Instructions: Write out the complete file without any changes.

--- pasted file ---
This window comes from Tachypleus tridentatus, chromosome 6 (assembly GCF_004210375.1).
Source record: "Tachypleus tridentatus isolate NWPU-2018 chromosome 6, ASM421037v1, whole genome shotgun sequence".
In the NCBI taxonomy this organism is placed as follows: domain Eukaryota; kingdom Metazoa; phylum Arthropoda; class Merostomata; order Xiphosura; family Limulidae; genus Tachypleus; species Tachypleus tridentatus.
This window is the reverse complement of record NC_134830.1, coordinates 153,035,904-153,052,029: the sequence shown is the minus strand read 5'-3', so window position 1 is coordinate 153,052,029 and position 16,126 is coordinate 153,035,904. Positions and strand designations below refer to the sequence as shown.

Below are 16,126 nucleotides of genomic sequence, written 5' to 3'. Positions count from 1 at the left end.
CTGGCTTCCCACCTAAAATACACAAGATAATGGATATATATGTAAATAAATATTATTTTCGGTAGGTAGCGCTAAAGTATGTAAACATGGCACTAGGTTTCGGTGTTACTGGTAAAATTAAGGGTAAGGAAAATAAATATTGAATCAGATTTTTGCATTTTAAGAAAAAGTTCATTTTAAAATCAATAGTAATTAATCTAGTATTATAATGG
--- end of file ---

This window comes from Tachypleus tridentatus, chromosome 6 (assembly GCF_004210375.1).
Source record: "Tachypleus tridentatus isolate NWPU-2018 chromosome 6, ASM421037v1, whole genome shotgun sequence".
In the NCBI taxonomy this organism is placed as follows: domain Eukaryota; kingdom Metazoa; phylum Arthropoda; class Merostomata; order Xiphosura; family Limulidae; genus Tachypleus; species Tachypleus tridentatus.
This window is the reverse complement of record NC_134830.1, coordinates 153,035,904-153,052,029: the sequence shown is the minus strand read 5'-3', so window position 1 is coordinate 153,052,029 and position 16,126 is coordinate 153,035,904. Positions and strand designations below refer to the sequence as shown.

Below are 16,126 nucleotides of genomic sequence, written 5' to 3'. Positions count from 1 at the left end.
CTGGCTTCCCACCTAAAATACACAAGATAATGGATATATATGTAAATAAATATTATTTTCGGTAGGTAGCGCTAAAGTATGTAAACATGGCACTAGGTTTCGGTGTTACTGGTAAAATTAAGGGTAAGGAAAATAAATATTGAATCAGATTTTTGCATTTTAAGAAAAAGTTCATTTTAAAATCAATAGTAATTAATCTAGTATTATAATGG